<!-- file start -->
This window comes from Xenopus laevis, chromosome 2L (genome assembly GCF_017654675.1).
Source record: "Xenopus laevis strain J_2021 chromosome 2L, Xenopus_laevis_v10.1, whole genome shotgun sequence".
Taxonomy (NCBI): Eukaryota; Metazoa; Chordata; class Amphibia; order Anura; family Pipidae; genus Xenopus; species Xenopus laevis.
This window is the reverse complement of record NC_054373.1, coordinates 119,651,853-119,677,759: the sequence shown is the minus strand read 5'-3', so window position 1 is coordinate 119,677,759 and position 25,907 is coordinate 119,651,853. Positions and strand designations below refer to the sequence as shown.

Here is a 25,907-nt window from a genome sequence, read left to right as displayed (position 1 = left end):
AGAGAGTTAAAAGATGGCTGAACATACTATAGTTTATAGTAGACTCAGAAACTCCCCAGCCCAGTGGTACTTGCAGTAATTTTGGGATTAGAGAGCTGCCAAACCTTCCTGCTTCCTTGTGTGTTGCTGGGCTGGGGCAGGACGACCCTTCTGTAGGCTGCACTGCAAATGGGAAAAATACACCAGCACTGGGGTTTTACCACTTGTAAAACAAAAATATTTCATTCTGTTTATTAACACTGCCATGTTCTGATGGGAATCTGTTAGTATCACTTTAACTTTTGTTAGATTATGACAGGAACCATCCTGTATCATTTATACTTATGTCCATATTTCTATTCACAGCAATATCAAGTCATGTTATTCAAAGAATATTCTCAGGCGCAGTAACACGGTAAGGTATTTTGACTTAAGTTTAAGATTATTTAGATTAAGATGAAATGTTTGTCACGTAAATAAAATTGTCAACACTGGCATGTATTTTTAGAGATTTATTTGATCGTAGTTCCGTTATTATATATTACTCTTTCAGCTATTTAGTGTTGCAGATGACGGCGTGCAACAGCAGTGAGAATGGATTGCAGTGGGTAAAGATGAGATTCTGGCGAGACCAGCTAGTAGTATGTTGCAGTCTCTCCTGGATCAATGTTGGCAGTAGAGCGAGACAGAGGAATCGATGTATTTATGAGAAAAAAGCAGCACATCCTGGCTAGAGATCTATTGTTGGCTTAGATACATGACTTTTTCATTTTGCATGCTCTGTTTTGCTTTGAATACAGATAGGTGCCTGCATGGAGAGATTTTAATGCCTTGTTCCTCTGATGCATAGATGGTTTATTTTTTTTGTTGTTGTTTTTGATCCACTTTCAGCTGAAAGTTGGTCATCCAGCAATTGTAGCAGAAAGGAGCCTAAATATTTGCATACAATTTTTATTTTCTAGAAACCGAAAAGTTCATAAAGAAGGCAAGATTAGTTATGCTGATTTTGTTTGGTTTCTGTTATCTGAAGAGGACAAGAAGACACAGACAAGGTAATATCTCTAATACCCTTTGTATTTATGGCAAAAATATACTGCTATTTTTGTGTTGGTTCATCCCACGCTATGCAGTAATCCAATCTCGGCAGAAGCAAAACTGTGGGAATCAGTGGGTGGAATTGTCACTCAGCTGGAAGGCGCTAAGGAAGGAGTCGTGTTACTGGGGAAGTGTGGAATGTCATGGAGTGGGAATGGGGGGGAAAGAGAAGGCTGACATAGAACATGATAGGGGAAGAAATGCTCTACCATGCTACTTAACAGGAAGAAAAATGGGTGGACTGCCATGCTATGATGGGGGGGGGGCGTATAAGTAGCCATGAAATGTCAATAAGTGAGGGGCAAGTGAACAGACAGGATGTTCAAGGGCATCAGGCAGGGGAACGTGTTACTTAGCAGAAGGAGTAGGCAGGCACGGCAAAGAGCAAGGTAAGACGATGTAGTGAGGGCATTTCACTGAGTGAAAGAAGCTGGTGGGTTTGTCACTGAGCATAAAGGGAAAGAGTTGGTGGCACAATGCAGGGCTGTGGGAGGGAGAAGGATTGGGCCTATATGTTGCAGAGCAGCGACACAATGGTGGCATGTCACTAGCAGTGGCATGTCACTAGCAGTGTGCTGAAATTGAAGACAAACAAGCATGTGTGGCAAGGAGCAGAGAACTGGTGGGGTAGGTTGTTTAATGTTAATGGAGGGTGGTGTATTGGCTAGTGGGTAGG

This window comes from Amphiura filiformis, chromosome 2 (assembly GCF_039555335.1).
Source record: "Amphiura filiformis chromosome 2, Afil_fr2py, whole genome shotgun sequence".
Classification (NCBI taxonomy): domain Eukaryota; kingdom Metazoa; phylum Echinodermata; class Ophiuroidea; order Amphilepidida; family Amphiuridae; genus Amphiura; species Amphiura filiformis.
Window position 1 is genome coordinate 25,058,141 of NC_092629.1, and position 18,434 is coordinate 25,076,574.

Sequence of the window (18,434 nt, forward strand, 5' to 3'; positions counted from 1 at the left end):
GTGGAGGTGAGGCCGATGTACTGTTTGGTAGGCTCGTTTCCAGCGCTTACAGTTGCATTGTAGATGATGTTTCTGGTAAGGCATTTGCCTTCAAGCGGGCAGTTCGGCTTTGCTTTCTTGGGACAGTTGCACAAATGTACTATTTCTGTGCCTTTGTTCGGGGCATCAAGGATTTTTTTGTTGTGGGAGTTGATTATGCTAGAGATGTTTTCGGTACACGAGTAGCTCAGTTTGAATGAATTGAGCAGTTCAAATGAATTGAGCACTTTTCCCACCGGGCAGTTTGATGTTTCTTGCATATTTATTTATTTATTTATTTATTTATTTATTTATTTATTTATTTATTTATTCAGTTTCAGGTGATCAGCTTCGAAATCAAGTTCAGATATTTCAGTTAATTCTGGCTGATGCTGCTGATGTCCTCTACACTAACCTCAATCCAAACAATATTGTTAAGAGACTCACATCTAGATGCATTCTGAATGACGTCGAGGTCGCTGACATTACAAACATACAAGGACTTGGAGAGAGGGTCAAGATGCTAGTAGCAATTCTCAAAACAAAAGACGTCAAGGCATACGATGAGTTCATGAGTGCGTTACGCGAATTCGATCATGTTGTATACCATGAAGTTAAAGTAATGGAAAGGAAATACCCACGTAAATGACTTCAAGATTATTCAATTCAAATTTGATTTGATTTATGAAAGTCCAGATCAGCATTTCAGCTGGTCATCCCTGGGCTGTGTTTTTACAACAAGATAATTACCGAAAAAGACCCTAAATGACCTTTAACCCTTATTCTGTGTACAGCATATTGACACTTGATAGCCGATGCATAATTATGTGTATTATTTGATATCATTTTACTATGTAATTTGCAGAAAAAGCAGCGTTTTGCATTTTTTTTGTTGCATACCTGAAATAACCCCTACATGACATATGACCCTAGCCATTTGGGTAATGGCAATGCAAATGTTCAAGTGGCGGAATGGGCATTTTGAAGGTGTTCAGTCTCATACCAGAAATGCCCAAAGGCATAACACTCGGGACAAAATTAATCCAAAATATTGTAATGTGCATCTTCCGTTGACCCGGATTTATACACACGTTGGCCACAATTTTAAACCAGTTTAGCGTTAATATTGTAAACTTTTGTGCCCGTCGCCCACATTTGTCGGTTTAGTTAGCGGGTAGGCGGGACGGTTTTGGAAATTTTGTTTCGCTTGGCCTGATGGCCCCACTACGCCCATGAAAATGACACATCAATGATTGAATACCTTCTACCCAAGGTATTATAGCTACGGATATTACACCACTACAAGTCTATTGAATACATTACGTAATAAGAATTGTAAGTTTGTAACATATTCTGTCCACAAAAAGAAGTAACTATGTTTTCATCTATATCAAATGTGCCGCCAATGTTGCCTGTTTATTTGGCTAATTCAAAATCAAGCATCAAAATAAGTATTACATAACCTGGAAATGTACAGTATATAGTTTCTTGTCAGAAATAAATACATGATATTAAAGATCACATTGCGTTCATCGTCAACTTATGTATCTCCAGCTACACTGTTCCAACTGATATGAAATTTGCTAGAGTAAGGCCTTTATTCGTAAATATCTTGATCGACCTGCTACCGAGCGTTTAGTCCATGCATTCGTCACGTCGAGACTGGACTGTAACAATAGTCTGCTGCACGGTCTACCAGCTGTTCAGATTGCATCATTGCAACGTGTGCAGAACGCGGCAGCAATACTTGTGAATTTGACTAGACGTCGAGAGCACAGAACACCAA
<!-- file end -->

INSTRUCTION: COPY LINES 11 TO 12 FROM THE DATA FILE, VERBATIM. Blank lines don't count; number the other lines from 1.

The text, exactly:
Sequence of the window (18,434 nt, forward strand, 5' to 3'; positions counted from 1 at the left end):
GTGGAGGTGAGGCCGATGTACTGTTTGGTAGGCTCGTTTCCAGCGCTTACAGTTGCATTGTAGATGATGTTTCTGGTAAGGCATTTGCCTTCAAGCGGGCAGTTCGGCTTTGCTTTCTTGGGACAGTTGCACAAATGTACTATTTCTGTGCCTTTGTTCGGGGCATCAAGGATTTTTTTGTTGTGGGAGTTGATTATGCTAGAGATGTTTTCGGTACACGAGTAGCTCAGTTTGAATGAATTGAGCAGTTCAAATGAATTGAGCACTTTTCCCACCGGGCAGTTTGATGTTTCTTGCATATTTATTTATTTATTTATTTATTTATTTATTTATTTATTTATTTATTTATTCAGTTTCAGGTGATCAGCTTCGAAATCAAGTTCAGATATTTCAGTTAATTCTGGCTGATGCTGCTGATGTCCTCTACACTAACCTCAATCCAAACAATATTGTTAAGAGACTCACATCTAGATGCATTCTGAATGACGTCGAGGTCGCTGACATTACAAACATACAAGGACTTGGAGAGAGGGTCAAGATGCTAGTAGCAATTCTCAAAACAAAAGACGTCAAGGCATACGATGAGTTCATGAGTGCGTTACGCGAATTCGATCATGTTGTATACCATGAAGTTAAAGTAATGGAAAGGAAATACCCACGTAAATGACTTCAAGATTATTCAATTCAAATTTGATTTGATTTATGAAAGTCCAGATCAGCATTTCAGCTGGTCATCCCTGGGCTGTGTTTTTACAACAAGATAATTACCGAAAAAGACCCTAAATGACCTTTAACCCTTATTCTGTGTACAGCATATTGACACTTGATAGCCGATGCATAATTATGTGTATTATTTGATATCATTTTACTATGTAATTTGCAGAAAAAGCAGCGTTTTGCATTTTTTTTGTTGCATACCTGAAATAACCCCTACATGACATATGACCCTAGCCATTTGGGTAATGGCAATGCAAATGTTCAAGTGGCGGAATGGGCATTTTGAAGGTGTTCAGTCTCATACCAGAAATGCCCAAAGGCATAACACTCGGGACAAAATTAATCCAAAATATTGTAATGTGCATCTTCCGTTGACCCGGATTTATACACACGTTGGCCACAATTTTAAACCAGTTTAGCGTTAATATTGTAAACTTTTGTGCCCGTCGCCCACATTTGTCGGTTTAGTTAGCGGGTAGGCGGGACGGTTTTGGAAATTTTGTTTCGCTTGGCCTGATGGCCCCACTACGCCCATGAAAATGACACATCAATGATTGAATACCTTCTACCCAAGGTATTATAGCTACGGATATTACACCACTACAAGTCTATTGAATACATTACGTAATAAGAATTGTAAGTTTGTAACATATTCTGTCCACAAAAAGAAGTAACTATGTTTTCATCTATATCAAATGTGCCGCCAATGTTGCCTGTTTATTTGGCTAATTCAAAATCAAGCATCAAAATAAGTATTACATAACCTGGAAATGTACAGTATATAGTTTCTTGTCAGAAATAAATACATGATATTAAAGATCACATTGCGTTCATCGTCAACTTATGTATCTCCAGCTACACTGTTCCAACTGATATGAAATTTGCTAGAGTAAGGCCTTTATTCGTAAATATCTTGATCGACCTGCTACCGAGCGTTTAGTCCATGCATTCGTCACGTCGAGACTGGACTGTAACAATAGTCTGCTGCACGGTCTACCAGCTGTTCAGATTGCATCATTGCAACGTGTGCAGAACGCGGCAGCAATACTTGTGAATTTGACTAGACGTCGAGAGCACAGAACACCAA